The USS PREBLE (DDG-46) is the fifth ship to be named in honor of Commodore Edward Preble. PREBLE was commissioned on May 9, 1960 as DLG-15 and was one of the first ships built from the keel up to fire Terrier guided missiles.
PREBLE's keel was laid on 16 December 1957 at the Bath Iron Works
PREBLE was launched on 23 May 1959.
PREBLE was commissioned on 9 May 1960 and completed outfitting on 19 July. PREBLE operated out of the Boston Navy Yard and Norfolk Naval Base until 30 July. PREBLE then proceeded via New Orleans, LA, Tampico, Mexico, and Puerto Cortes, Honduras to pass through the Panama Canal on 17 August. PREBLE reported to the US Pacific Fleet on 17 August and remained in port at Rodman Naval Station, Panama Canal Zone until 20 August. While at Rodman, PREBLE received an official call by the President of the Republic of Panama. PREBLE then proceeded via Acapulco, Mexico to arrive at San Diego on 2 September. A restricted availability at Long Beach Naval Shipyard and a training period with Fleet Training Group (FTG) preceded the final acceptance trials during October. PREBLE then conducted further training with FTG and blast tests during November. The year ended with a Post-Shakedown availability at Long Beach Naval Shipyard.
During January and February 1961, PREBLE completed the Post-Shakedown availability and participated in First Fleet Operations off Southern California. On 27 February, in company with USS TOPEKA (CLG-8) with COMCRUDESFLOT SEVEN embarked, and several destroyer types, PREBLE proceeded to WESTPAC via Pearl Harbor and Midway Island. During the WESTPAC tour, PREBLE participated in various Seventh Fleet Operations and visited Yokohama, Yokosuka, Iwakuni, Beppu, Sasebo, and Ito, Japan; Hong Kong; and Buckner Bay, Naha, Okinawa. COMDESRON THREE was embarked from 29 May to 27 June. On 26 July, CDR S. T. SADLER, USN relieved CAPT E. G. FITZ-PATRICK as CO. PREBLE Returned to CONUS on 28 September and participated in local fleet demonstrations and operations for the remainder of the year.
PREBLE received the following awards and presentations during 1961:
Battle Efficiency Award
Departmental "E" Awards in Engineering and Missilery
The NEY Award
During January through June 1962, PREBLE participated in various fleet operations including Operations "AIR GUN" and "POTSHOT" and visited Seattle, WA during April to commemorate the opening of the 1962 World's Fair. The first regular overhaul period was from June - October during which the AN/SPS-48 (XN-1) three-dimensional radar was installed. From 19 October to the end of the year, PREBLE participated in O/S 62 FY 62 CNO "AA" evaluation project under the supervision of DEPCOMOPTEVFORPAC to test the new radar equipment. PREBLE's initial TERRIER and ASROC Nuclear Technical Proficiency Inspection (NTPI) were successfully completed on 18-20 December.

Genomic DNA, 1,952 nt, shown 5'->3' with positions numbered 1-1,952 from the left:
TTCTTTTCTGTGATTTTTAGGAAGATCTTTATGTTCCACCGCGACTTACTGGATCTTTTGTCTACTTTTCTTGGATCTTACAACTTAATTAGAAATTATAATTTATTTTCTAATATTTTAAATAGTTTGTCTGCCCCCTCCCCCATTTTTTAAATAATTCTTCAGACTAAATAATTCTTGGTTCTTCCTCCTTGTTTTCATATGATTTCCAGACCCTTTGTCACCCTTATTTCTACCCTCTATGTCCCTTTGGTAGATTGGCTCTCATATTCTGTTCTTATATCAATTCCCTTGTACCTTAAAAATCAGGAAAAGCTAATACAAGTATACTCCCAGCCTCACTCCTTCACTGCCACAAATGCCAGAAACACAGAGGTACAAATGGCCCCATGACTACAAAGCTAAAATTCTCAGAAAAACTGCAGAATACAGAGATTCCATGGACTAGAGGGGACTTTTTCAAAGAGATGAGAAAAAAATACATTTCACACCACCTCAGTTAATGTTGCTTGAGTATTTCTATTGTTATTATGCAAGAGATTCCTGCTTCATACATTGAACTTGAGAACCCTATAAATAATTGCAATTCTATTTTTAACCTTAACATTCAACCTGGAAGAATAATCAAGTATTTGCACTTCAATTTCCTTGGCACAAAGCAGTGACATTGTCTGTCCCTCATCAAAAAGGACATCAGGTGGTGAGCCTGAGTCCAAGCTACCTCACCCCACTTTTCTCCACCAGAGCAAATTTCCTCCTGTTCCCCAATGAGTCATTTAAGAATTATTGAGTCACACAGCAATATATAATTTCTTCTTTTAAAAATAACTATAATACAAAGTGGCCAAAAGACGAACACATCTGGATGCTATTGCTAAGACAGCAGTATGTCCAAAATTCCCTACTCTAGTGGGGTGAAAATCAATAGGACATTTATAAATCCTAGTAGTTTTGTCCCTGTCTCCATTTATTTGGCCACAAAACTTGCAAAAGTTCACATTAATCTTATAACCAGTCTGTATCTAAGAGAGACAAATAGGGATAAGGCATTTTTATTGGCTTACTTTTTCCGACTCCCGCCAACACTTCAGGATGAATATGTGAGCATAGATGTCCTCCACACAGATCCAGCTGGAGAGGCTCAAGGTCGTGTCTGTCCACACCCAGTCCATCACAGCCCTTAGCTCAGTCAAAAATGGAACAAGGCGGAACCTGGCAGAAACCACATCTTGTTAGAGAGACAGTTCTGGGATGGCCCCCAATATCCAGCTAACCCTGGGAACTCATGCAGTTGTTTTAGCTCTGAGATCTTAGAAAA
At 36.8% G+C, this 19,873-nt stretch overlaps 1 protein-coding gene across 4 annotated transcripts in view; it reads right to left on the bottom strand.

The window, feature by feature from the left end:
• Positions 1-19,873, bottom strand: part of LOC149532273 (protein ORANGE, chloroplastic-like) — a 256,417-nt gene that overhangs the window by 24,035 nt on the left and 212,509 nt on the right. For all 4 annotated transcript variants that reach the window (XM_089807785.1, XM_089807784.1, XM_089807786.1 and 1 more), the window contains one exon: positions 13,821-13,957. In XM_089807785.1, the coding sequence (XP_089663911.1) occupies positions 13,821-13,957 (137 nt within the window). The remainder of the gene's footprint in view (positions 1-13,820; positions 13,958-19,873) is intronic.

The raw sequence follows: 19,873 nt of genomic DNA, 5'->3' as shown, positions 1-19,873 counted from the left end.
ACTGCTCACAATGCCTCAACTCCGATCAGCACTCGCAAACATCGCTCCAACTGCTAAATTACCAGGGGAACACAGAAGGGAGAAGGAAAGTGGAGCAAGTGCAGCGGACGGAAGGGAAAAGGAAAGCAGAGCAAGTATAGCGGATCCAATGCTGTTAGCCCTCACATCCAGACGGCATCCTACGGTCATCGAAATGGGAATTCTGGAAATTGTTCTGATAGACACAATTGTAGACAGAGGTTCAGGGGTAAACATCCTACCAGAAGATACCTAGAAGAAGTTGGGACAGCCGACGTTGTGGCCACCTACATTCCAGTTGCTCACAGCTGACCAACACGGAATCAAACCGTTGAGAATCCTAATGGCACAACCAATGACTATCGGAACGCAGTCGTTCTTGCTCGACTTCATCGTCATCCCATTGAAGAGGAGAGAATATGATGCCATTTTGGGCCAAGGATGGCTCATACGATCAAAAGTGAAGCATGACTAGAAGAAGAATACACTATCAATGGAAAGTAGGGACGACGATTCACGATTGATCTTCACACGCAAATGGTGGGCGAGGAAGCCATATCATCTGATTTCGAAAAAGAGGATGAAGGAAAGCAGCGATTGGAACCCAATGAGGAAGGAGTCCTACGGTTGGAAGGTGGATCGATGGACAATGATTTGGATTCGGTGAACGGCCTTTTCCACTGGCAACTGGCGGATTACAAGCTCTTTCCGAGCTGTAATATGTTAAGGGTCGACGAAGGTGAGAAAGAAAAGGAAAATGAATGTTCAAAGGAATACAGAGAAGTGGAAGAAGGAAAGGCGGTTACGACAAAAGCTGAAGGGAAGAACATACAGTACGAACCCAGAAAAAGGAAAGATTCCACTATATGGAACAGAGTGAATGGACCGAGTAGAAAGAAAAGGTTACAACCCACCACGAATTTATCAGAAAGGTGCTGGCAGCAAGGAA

PREBLE received the following awards and presentations during 1962:
Departmental ASW "A" and Gunnery "E" Awards
Evaluation of the new radar continued until 29 April 1963 under O/S 62 FY 62 CNO project. COMDESRON ONE, CAPT E. H. SIMPSON, USN broke his flag on 12 January. CDR A. R. CAMERON, USN relieved CDR S. T. SADLER, USN as CO on 23 March. From 1 May through 6 June, PREBLE rehearsed for and participated in the demonstration conducted by COMFIRSTFLT for the late President John F. KENNEDY. From 10 June through 31 July, PREBLE participated in C/S 30 FY 63 CNO "A" evaluation project to further evaluate the AN/SPS-48 (XN-1) radar. CAPT E. H. SIMPSON, USN was relieved by CAPT D. S. APPLETON, USN as COMDESRON ONE on 27 July. COMDESRON ONE then shifted his flag to the U.S. Naval Station, San Diego. An extended restricted availability was assigned from 1 August to 21 October at Long Beach Naval Shipyard to remove the AN/SPS-48 (XN-1) radar and install the AN/SPS-39A radar. During October, PREBLE successfully completed the TERRIER BT(N) certification. Refresher training was conducted under the operational control of COMFLETRAGRU from 4 November to 13 December. On 17-18 December the second annual NTPI was successfully completed.
During January 1964, PREBLE conducted operations in the Pacific Missile Range area and commenced a restricted availability at Long Beach Naval Shipyard that extended to 14 February. On 26 February, PREBLE departed for a tour of duty in the Far East in company with USS SAINT PAUL (CA-73) with COMFIRSTFLT embarked. After stops at Pearl Harbor and Midway Island, PREBLE arrived at Yokosuka, Japan on 13 March. During the deployment, PREBLE visited the ports of Buckner Bay, Okinawa; Sasebo, Japan; and Hong Kong, B.C.C. On 6 July CAPT A. R. CAMERON, USN was relieved as CO by CDR A. M. BOWEN, JR, USN. PREBLE departed Yokosuka, Japan on 7 July, in company with USS KITTY HAWK (CVA-63) and USS DEHAVEN (DD-727) and arrived in San Diego on 20 July.
In August, off of the coast of Vietnam, PREBLE was called upon to provide Naval Gunfire Support, commonly called "shobom", in support of the Vietnamese Second Army Division against the Viet Cong at targets located approximately 80 miles southeast of DaNang. PREBLE fired 330 rounds of 5"/54 and 3"/50 ammunition at the targets with good results. In firing these missions, PREBLE became the FIRST missile equipped destroyer ever to fire any weapon in combat. In September, Preble had the distinction participating in the first overland rescue of a downed aviator by a sea-based helicopter in the Vietnam war.